Education

Related Policies

  • Jobs & Economy

Policy

Provide an affordable, world class education system that gives all Australians the skills and attributes they need to secure jobs and flourish in society.

Policy Methods (Federal & State)

To help achieve this Sustainable Australia Party will:

  • Better link education outcomes to contemporary secure job opportunities and employer needs.
  • Provide access to affordable and reliable child care and early childhood education, where needed.
  • Maintain, and where needed increase, funding for public schools.
  • Prioritise needs-based education funding as well as teacher and principal quality across the primary and secondary education system.
  • Encourage small class sizes in order to better enable teachers to help all students achieve their potential.
  • Maintain and enhance comprehensive sustainability and environmental education programs in school curricula.
  • Reduce all current HECS debts by 50 per cent.
  • Reduce all TAFE and university tertiary education fees by 50 per cent.
  • Offer free tertiary education in approved TAFE and university science, technology, engineering and mathematics (STEM) courses.
  • Better invest in university and institutional science and technology research and development to enhance Australia’s creativity, innovation and productivity.
  • Restore proper funding to universities in order to compensate for decreases in both education fees (above) and international student demand aligned to immigration objectives which is both a false economy and brings serious corruption issues. (also see Sustainable Population & Immigration (Australia) policy call for a full enquiry into all aspects of Australia’s record high immigration programme is required, including infrastructure, youth unemployment and environmental costs.)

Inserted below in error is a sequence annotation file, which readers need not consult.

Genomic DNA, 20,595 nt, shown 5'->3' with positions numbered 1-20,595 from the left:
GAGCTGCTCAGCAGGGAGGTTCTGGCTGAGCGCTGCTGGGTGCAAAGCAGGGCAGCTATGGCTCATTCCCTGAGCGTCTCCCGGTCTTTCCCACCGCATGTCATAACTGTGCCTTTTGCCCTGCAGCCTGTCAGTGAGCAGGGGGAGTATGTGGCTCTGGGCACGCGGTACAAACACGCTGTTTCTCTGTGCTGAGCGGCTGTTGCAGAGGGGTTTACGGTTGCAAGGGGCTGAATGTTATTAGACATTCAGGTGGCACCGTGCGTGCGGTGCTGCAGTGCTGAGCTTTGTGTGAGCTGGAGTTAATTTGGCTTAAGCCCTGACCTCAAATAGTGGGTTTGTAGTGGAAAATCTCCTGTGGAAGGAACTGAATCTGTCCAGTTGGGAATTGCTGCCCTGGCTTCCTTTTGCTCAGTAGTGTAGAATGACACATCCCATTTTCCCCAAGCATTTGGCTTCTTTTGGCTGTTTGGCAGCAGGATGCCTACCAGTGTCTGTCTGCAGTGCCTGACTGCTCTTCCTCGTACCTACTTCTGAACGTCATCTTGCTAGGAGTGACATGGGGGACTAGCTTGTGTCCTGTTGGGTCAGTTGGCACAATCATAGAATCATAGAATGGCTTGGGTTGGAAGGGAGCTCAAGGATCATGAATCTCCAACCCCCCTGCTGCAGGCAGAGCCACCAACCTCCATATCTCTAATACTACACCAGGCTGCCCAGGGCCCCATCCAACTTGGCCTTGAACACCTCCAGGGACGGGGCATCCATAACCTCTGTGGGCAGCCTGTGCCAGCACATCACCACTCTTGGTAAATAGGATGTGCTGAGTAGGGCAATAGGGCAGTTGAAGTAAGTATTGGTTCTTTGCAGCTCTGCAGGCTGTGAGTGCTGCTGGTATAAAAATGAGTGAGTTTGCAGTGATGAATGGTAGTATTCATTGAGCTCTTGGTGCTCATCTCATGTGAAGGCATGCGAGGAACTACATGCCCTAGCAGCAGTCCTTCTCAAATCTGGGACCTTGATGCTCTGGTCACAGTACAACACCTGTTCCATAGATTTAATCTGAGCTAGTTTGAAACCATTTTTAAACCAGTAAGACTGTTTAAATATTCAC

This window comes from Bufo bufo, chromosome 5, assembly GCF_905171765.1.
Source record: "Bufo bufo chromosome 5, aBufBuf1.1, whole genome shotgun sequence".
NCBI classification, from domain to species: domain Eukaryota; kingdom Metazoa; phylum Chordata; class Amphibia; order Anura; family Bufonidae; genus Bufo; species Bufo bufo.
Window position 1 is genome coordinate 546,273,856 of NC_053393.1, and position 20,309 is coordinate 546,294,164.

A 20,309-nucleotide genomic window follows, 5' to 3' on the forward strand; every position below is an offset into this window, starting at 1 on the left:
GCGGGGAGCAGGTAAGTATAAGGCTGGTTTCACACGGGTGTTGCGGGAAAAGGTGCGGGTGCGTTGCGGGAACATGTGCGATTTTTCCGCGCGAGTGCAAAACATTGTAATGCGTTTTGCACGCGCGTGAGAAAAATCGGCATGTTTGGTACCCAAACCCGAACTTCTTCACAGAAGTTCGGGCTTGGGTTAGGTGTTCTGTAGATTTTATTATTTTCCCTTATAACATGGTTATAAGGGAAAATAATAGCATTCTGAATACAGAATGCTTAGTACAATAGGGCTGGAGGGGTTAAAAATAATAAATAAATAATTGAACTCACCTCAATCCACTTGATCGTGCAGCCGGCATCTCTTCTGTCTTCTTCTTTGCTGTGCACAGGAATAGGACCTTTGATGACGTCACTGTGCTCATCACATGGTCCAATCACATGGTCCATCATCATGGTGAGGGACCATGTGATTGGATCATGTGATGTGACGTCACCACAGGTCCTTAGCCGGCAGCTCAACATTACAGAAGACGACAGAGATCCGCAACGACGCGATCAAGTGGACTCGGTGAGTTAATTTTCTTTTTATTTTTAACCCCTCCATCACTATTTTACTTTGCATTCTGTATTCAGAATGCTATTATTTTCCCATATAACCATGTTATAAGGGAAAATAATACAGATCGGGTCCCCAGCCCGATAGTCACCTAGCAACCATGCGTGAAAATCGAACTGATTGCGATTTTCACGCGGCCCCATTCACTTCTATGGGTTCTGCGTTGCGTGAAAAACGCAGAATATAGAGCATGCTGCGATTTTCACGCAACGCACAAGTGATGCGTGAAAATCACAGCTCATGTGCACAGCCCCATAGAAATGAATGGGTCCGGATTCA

"Following the withdrawal of funds from our higher education sector, international students were increasingly targeted as a commodity to help pay the bills. At the same time, the Howard Government created huge incentives for these students to seek permanent residency through a variety of educational qualifications." Independent Australia

"Like most arguments canvassed to support Australia’s extreme concentration of international students, the $37.6 billion 'export' figure is a mirage. The true value, while unknown, is likely much lower, as are the purported benefits." MacroBusiness

"The fact that so many international students fell into hardship when they lost their jobs at the beginning of the pandemic, and then demanded taxpayer support, highlights this point [that most international students fund a significant proportion of their expenses via income earned while working in Australia and therefore the industry is not predominantly an 'export' industry]. As does the fact that youth unemployment has fallen sharply despite rising participation, precisely because the number of international students working and competing for jobs has shrunk." MacroBusiness

"Since Australian universities first started entering the foreign market of education in 1986, a dependency on international students has taken a clenching, and corrupting hold." Online Opinion


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